The Illegal Camera
by Doug Lawing
Photography in the Netherlands during the German Occupation 1940-45
Holocaust Museum Houston June 19-September 1, 1997
In June 1945, shortly after the liberation of the Netherlands from German occupation, a group of Amsterdam photographers exhibited work chronicling life in Amsterdam under German control. Entitled The Hidden Camera, the exhibition's duration was only ten days. It now, however, serves as the source for a much more exhaustive exhibition, The Illegal Camera, curated by Veronika Hekking and Flip Bool. Organized by the Netherlands Photo Archives, Rotterdam, the exhibition traveled to the Holocaust Museum Houston last summer after stops at The Jewish Museum, New York, and The Field Museum, Chicago.
Although not entirely illegal in the Netherlands under the Germans, photography was limited to only approved subjects and was restricted by a scarcity of materials and equipment. Despite the prohibitions and hardships, Dutch citizens in an obviously intentional, but unconcerted, effort documented events that the Germans considered to be undesirable - confiscation of goods, forced labor, arrests of Jews - as well as the resistance that was taking place among the Dutch. Consisting of over 50 images taken by 25 professional and amateur photographers, The Illegal Camera is a photographic record of life throughout the Netherlands from the point of view of the oppressed.
The photographs in the exhibition were effectively organized into sections according to subject matter and with little redundancy despite a large number of images. Succinct explanatory text at the starting point of each section placed the work in context. Warfare and Occupation included images of a German officer ominously passing by an Amsterdam flower stand (Charles Breijer), German soldiers invading a small town (Neeltje Roelse) and the construction of the Atlantic Wall near the Hague (Menno Huizinga). The confiscation of local goods by the Germans as well as the forced emigration of young Dutch workers to Germany were documented in Confiscation and Compulsory Labor. In one photograph, Frits Lamberts, standing outside a police station window, captured his brother inside staring out into the darkness after having been arrested.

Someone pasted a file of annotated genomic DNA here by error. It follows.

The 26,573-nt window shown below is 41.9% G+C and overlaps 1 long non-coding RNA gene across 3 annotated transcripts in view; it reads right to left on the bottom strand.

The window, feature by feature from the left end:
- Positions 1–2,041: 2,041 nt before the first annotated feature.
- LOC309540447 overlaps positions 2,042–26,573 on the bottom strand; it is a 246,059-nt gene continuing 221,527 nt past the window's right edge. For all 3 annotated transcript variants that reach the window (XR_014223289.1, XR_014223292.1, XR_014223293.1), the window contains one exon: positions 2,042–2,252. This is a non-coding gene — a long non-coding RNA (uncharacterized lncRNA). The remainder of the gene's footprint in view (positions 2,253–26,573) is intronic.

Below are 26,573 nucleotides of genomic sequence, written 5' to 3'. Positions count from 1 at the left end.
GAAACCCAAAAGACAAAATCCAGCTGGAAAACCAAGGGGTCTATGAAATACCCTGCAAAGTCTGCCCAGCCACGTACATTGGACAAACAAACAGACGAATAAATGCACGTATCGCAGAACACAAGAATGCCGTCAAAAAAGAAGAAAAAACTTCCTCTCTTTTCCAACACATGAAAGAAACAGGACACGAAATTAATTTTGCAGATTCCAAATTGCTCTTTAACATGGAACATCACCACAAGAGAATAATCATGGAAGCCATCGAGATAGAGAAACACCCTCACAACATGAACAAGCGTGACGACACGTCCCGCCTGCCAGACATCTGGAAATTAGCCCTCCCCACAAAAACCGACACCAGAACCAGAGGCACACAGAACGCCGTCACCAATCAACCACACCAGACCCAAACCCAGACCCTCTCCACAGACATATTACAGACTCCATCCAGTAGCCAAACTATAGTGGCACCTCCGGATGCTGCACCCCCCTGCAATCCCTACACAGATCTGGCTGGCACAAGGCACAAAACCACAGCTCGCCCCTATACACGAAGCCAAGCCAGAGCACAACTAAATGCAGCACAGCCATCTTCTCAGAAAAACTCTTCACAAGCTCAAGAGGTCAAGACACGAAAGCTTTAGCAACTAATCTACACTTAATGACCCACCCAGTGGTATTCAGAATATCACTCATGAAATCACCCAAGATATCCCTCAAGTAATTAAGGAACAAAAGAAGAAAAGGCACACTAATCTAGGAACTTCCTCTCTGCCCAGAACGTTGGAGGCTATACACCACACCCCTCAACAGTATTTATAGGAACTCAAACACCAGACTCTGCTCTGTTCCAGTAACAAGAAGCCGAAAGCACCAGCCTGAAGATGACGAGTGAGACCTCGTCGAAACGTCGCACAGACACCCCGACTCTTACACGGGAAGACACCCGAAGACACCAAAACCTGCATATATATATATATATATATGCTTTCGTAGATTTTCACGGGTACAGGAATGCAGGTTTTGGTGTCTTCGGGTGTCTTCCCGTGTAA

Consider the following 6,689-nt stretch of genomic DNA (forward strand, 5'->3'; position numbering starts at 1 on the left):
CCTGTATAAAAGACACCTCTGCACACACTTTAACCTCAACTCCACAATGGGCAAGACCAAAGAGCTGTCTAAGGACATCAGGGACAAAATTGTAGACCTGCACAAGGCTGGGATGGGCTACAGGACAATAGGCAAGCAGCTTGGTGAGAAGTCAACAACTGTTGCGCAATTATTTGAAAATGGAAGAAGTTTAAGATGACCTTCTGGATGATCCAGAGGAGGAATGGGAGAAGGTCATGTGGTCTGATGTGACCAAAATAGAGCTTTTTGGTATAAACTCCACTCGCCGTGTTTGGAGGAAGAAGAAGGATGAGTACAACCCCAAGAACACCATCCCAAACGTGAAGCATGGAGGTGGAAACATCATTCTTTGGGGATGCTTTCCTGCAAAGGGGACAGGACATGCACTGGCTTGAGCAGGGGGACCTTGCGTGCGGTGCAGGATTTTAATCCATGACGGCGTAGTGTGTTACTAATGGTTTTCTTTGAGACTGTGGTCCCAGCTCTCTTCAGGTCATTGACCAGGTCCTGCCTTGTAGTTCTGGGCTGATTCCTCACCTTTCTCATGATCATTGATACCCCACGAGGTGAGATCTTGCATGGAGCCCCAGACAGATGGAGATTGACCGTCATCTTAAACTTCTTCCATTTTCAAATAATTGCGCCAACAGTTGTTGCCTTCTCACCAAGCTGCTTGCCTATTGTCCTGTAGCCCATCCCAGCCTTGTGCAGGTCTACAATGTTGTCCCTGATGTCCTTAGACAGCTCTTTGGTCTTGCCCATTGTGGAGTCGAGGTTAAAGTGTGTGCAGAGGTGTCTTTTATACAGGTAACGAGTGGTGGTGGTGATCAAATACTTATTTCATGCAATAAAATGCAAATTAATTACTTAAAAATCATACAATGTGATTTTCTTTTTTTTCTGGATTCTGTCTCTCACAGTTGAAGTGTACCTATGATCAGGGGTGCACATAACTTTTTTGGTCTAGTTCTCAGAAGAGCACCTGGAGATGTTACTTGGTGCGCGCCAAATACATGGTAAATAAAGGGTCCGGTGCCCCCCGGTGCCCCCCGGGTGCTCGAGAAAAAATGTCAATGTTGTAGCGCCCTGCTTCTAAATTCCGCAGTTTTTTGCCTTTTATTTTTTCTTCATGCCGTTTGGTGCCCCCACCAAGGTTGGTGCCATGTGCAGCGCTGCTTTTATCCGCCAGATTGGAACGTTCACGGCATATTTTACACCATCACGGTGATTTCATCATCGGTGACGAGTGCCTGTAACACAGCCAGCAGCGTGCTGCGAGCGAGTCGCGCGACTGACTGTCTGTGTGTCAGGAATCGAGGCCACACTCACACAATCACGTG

In the numerous images under Persecution of the Jews, the arrests of Jews for eventual deportation to concentration camps and the subsequent waiting period in round-up centers were depicted. Under Resistance, a group worked in a cramped attic space to produce illegal identification cards (Violette Cornelius). Four photographs taken from an upper story window evidenced weapons secretly being brought in and out of an address connected to the underground resistance (Fritz Kahlenberg). The cold winter of 1944-1945, which resulted in widespread starvation, was documented in The Hunger Winter 1944-1945. The photo-graphs representing these months included men taking wood illegally from empty dwellings (Menno Huizinga) and children carrying pots to a soup kitchen (Emmy Andriesse). Finally, under Mad Tuesday and Liberation, the mass confusion caused by an inaccurate report of the advance of the Allies and the eventual liberation of the Netherlands were depicted.
Despite the fact that the photographs included in the exhibition were taken by a number of photographers with varying skills, an aesthetic of the clandestine unites the work stylistically. To take a photograph of a subject deemed forbidden by the Germans was quite dangerous and, therefore, many of the photographs were shot quickly with little chance to compose. Some were taken from or in a place of hiding - from window ledges, from underneath overcoats or inside cramped rooms. Some of the resulting photographs were strangely cropped while others had the appearance of surveillance photographs. Though unlikely the product of aesthetic choice, the stylistic continuity of the images emphasized their significance as documentation of a hidden world. Additionally, these formal similarities identified the photographers not as detached outsiders but as participants in the realm of many of their subjects. As a result, the photographs suggested an additional component of the hidden world explicitly depicted.
Given the subject matter of The Illegal Camera, surprisingly few images shock or provoke. Out of context, many of the images might indicate the facade of a normal existence - people gathering, smiling, working. It is only when they are placed in the context of the German occupation (and in the context of the exhibition) that they fully carry meaning. In this respect, The Illegal Camera emphasizes the inherent weakness of an isolated photograph as pure document. Fortunately, the curators of this exhibition have realized the importance of gathering these images together and of presenting them in a way that effectively conveys their significance.
Doug Lawing is the owner of Lawing Gallery in Houston, Texas.